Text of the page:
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Home decorating in the age Of AR
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Home decorating is something that we think of as involving a great deal of hands-on, personal touch. Particularly if you're dealing with your own home, you want to develop a feel for the space, tap into your own vision and instincts, and oversee the process in a very direct way - right down to feeling furniture fabrics or flipping through color swatches. In some ways, it's a very physical process. However, this could be changing in the near future thanks to some exciting developments in tech.

It’s likely that in the past year or so you’ve been noticing the terms VR and AR a lot - even if you don’t tend to pay particularly close attention to tech industries. VR stands for virtual reality, and it’s actually been around for a few years now. AR, however - augmented reality - was really only popularized late in 2017, and introduces a lot of new possibilities, including the changes in the home design process we just mentioned.

Most of what we've seen so far in AR is playful, and has little to do with altering our everyday lives. As you may be aware, Pokémon GO was the first mainstream augmented reality app, and actually preceded the broader arrival of AR by about a year. This game, for those who may not know it, allows people to find and capture the fictional creatures known as Pokémon in real life - sort of. The idea is to aim your mobile phone’s camera at the world around you. Looking through the screen, at the reality right in front of you, you can then see moving, 3D Pokémon as if they’re right there in the actual world. It’s a game that isn’t necessarily for everyone, but it’s a good way to explain how AR works and why it can be so much fun. 

From Pokémon GO we can see all kinds of interesting ways for AR to develop, primarily in the realm of gaming. The immediate rumors concerned a Harry Potter-themed game in Pokémon GO’s likeness, but many other character-based adventures are possible as well. We’ve seen strategy games with board-like settings brought to life, for instance, as well as animated combat arenas. The next big thing could well be a whole new twist on casino games, now that they’re being designed in 3D formats with added focus on animation. 3D characters could become visible on a tabletop right in front of you, reacting to slot spins or even spinning the slots as directed by you. The ideas go on and on; it truly is entertainment with limitless potential.

It's easy to see why possible developments like these command most of the spotlight. But because of this, some of the possible changes in home decorating and the design world in general can get lost in the shuffle. Such applications might seem like a far cry from gaming, but the above examples - Pokémon in the real world, animated strategy boards on tabletops, characters running games in 3D, etc. - actually help to paint the picture of how it all works. Because, soon after the first AR games were released to mobile phones, furniture shopping apps came out also. And they work more or less the same way.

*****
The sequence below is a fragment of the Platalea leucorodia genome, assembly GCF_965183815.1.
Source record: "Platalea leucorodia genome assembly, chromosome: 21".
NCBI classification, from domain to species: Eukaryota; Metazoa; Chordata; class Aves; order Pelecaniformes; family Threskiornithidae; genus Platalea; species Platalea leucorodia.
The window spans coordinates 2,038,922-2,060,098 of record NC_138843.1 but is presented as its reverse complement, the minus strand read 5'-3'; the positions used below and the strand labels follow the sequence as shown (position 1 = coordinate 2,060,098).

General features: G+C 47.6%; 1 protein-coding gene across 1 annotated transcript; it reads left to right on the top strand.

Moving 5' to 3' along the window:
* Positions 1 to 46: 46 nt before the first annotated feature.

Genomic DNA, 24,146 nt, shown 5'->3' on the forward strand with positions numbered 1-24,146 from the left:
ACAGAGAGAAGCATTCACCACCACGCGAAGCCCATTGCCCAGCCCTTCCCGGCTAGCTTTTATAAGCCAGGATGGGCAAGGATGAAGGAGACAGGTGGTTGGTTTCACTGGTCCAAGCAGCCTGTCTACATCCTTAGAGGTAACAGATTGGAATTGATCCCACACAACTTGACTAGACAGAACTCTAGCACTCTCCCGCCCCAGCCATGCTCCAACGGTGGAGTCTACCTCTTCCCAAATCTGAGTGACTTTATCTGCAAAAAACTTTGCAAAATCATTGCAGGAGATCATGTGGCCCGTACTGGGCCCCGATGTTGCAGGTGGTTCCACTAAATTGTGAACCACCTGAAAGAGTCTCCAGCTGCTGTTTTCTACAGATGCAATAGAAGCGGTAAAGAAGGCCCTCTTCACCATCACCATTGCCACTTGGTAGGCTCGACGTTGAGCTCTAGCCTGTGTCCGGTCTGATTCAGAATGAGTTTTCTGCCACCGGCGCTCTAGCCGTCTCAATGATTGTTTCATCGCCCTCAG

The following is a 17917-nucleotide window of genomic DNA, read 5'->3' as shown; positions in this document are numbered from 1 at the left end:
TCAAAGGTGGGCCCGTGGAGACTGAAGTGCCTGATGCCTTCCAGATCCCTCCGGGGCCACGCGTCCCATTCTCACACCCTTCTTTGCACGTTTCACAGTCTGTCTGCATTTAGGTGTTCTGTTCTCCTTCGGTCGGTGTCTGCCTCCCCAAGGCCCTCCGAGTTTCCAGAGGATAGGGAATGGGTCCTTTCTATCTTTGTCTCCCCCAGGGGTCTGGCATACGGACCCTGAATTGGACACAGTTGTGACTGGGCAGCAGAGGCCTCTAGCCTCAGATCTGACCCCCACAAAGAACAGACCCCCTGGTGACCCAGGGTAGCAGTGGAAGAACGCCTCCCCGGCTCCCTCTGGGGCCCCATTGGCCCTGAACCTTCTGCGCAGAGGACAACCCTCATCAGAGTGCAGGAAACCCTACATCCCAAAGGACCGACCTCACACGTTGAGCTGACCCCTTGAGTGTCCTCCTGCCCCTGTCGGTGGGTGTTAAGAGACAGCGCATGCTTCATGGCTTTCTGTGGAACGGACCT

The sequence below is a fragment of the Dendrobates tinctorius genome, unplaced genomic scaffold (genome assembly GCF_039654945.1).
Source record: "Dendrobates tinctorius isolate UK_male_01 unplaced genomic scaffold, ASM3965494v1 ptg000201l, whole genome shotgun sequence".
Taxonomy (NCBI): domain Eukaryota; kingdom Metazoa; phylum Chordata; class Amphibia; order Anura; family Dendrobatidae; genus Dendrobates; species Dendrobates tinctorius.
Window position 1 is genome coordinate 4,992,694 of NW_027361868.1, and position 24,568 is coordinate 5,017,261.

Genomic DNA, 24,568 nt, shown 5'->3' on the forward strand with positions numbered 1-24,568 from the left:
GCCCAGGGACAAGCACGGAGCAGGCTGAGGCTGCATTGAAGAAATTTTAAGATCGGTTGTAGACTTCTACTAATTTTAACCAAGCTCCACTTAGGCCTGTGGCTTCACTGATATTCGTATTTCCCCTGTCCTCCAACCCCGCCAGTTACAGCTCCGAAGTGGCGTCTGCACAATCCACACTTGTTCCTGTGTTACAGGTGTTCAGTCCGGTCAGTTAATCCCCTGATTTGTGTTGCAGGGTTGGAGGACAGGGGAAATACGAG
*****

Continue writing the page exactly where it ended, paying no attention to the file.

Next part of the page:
If you’ve never tried the app IKEA Place, it’s a good one to start with. You get to run through a catalogue of furniture, highlight the pieces you like, point your mobile device at a corner of your home, and see it as if that furniture is actually there. It sounds at first like a fun gimmick or something to play around with. But think about how convenient this really is! You no longer have to guess if furniture will look nice in your home. You certainly don’t have to buy a couch, haul it back to your place, set it up, and then decide if it’s worth keeping. You can merely tap your phone a few times, hold it up, and get a look. (And as a sort of bonus, the IKEA app in particularly also helps with assembly.)

Now, just as we could look at Pokémon GO and project the next wave of games or genres that would make it into AR entertainment, we can do the same with AR home decorating. For instance, now we can envision furniture through AR. But what about pieces of art on the walls? What about different kinds of plants on window sills or in the garden out back? For that matter, what about entire renovation projects, such as a new wall or a new set of windows where right now there is nothing? These are all things that augmented reality will be able to help us picture in extraordinarily realistic ways. And the apps can help us get started on the actual work, too; already there are a few apps designed to quickly measure space in a real room, for instance.

It’s all very exciting, and in the next year or so it could completely change how we think about home decorating.

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